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Cold front brings snow to the foothills

Winter returns in earnest for a day
By: Andrew Westrope, Staff Writer
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A wave of cold air brought winter back to the foothills on Tuesday, leaving behind several inches of snow across the northern Sierra Nevada.

The National Weather Service of Sacramento issued a winter weather advisory from 3:30 a.m. to 11 p.m. Tuesday for elevations above 2,000 feet, projecting two to four inches of accumulation in the foothills and six to 12 inches at higher elevations. Northern trans-Sierra passes bore the brunt of the precipitation in the afternoon, though areas of lower elevation like Grass Valley, Nevada City and Colfax received a dusting as well.

Weather service meteorologist Johnnie Powell said most of the storm would pass by Tuesday evening. There is a chance for more snow this weekend, but it would be “nothing significant,” he said.

Grass Valley area … is getting the most snowfall where foothills are concerned, and they’re getting anywhere from two to three inches. We don’t expect it to be much more than that in the Grass Valley area,” Powell said. “It’ll be there overnight, but it’ll be gone by (Wednesday) afternoon.”

He did not expect snowfall or travel difficulties at elevations below 1,800 feet on Tuesday, and his immediate forecast called for cool nights and mostly sunny days until the weekend.

“A front is moving through … so we’re looking at highs for Thursdays and Friday in the Auburn area probably getting back up to around the upper 50s, low 60s,” he said. “Mornings it will probably be in the low to mid-30s, but it’s is still the heart of winter, so it’s OK.”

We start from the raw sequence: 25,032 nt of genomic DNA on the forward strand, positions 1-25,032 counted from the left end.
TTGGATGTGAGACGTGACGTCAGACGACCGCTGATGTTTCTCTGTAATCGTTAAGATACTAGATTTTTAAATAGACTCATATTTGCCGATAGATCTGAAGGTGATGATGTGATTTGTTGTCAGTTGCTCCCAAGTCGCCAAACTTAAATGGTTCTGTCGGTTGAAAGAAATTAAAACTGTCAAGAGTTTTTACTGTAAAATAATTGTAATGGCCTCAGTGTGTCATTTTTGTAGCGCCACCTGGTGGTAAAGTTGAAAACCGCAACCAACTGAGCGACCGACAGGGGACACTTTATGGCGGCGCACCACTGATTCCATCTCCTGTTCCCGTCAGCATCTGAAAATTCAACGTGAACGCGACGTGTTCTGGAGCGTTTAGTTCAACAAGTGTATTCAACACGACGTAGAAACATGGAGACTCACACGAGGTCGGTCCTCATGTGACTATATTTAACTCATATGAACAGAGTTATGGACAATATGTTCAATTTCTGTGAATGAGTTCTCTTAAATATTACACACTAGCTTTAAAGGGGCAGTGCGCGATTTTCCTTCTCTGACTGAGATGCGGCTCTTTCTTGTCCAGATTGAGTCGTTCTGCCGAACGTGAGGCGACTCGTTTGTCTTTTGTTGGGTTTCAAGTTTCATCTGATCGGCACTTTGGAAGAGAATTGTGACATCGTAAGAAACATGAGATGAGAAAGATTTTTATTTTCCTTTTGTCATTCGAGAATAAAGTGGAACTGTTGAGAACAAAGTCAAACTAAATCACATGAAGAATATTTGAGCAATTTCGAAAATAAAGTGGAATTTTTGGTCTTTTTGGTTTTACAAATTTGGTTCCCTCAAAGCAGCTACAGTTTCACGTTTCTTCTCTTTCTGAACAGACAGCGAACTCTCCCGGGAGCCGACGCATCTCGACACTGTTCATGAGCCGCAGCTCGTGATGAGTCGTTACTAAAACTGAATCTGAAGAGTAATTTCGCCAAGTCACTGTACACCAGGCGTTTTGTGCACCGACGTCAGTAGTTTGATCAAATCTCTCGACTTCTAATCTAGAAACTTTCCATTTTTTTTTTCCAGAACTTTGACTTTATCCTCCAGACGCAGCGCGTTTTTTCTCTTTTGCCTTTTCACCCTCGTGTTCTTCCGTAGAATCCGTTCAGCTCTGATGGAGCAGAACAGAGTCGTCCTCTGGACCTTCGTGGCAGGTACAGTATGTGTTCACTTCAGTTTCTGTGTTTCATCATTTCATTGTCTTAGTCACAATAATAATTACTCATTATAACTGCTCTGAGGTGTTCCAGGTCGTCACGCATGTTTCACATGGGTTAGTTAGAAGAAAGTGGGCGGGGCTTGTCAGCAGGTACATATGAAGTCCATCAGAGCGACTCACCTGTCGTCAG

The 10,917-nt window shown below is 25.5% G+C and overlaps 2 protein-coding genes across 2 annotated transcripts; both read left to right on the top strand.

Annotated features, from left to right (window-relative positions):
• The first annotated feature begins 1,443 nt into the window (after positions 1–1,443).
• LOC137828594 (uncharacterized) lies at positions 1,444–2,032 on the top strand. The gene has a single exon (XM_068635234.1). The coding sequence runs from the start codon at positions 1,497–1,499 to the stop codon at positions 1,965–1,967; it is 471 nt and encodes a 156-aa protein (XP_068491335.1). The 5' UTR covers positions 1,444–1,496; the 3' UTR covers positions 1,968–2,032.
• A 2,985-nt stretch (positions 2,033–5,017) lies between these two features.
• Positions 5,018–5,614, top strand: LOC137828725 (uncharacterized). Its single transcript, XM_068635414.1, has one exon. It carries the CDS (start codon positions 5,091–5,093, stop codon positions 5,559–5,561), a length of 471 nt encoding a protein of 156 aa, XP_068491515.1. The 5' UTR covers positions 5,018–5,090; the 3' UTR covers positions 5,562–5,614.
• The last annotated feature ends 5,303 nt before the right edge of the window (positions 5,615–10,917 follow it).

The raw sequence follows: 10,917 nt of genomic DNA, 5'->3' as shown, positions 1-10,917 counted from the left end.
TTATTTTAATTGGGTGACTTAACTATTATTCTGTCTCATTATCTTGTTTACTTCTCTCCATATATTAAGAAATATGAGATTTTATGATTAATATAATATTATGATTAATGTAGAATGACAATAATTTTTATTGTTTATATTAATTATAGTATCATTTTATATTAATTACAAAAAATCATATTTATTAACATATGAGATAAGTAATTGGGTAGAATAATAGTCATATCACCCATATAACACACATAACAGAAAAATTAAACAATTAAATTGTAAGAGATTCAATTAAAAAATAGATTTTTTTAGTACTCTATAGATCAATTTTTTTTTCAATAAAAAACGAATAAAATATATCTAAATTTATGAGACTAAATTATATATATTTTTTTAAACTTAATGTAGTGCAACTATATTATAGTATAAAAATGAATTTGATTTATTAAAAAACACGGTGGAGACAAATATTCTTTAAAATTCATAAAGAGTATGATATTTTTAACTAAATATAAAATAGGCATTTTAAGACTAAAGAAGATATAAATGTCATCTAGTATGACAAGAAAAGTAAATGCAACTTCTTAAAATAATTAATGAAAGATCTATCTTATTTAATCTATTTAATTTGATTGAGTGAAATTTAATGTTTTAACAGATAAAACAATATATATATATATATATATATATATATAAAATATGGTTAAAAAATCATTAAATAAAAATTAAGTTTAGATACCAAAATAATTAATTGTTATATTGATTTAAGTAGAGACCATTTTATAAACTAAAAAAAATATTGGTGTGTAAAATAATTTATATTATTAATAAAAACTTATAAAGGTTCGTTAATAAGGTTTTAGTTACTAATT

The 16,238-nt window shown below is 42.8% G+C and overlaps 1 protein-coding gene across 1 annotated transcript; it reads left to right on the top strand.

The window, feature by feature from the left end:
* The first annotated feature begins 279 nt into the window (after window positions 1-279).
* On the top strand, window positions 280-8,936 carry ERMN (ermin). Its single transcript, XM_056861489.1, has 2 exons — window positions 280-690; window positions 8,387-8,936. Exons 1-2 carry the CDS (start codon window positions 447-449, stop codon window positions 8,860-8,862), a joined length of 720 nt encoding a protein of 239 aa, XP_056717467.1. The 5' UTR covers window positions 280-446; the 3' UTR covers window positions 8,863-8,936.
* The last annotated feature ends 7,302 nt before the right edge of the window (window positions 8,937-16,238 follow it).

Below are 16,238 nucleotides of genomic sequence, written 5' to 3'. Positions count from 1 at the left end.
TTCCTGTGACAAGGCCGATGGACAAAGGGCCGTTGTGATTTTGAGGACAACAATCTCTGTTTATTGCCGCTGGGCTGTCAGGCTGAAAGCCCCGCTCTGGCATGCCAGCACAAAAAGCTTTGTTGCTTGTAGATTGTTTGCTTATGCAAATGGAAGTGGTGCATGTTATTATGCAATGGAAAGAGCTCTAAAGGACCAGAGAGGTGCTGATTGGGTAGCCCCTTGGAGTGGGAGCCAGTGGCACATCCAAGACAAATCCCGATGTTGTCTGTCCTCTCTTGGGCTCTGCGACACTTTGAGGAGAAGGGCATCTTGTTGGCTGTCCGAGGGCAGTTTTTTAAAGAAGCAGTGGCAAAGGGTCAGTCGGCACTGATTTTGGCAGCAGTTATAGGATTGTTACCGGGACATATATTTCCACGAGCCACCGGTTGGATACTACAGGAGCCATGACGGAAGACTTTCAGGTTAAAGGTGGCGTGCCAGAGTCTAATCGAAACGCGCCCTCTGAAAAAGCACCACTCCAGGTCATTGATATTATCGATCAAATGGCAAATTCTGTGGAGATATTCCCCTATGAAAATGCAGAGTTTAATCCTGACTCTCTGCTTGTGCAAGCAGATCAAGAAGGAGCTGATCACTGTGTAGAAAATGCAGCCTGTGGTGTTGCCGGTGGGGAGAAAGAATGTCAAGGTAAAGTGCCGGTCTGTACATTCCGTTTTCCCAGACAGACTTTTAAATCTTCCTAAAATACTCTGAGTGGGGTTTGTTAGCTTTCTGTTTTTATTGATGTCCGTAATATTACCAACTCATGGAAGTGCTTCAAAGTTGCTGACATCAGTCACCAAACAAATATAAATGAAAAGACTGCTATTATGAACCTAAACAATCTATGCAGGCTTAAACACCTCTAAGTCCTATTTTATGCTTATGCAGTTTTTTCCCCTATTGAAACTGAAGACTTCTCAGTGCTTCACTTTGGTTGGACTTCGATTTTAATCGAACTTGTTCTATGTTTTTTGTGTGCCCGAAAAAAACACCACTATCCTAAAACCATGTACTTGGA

Powell had no official data for the region, but said most communities have seen slightly below average precipitation this year.

For many local ski resorts, it has still been a massive improvement from last season.

General Manager Amy Ohran of Boreal Mountain Resort said this year’s snowfall has almost tripled the previous season – 243 inches since October, compared to 91 inches in the same time frame last year. She said season-to-date snowfall was “slightly below the average,” but cold temperatures have helped maintain the base.

“Last year was one of the lowest seasons of snowfall in recent history, so this year is a little bit more average,” Ohran said. “Early season was fairly erratic, stormy. However, we turned the corner in late December where we had storms that were very manageable followed by long periods of sunshine, which is kind of a skier’s ideal.”

Brooke Rose, a spokeswoman for Northstar California Resort, reported 288 inches of snowfall on Tuesday since Oct. 1, 2012; up from 108 inches in the same time frame last season. She said this week’s snowfall was a welcome addition, and the guests appreciated the turn in the weather.

“In the village right now, it’s snowing pretty heavily, but up top it’s also snowing quite a bit,” Rose said. “It’s nice and cold. Everyone who comes down keeps saying how shockingly cold it is outside compared to yesterday.”

Though he could not predict the next major storm, Powell said there was more to come for winter sportsmen.

“The rainy season is December, January, February, March, then after March – April 1 is the cutoff – that’s when 99 percent of your significant storms are in,” he said. “It’s only February, so more heavy hitters will come, then after April, the rain probably shuts off until Thanksgiving. We might get one or two fronts coming across.”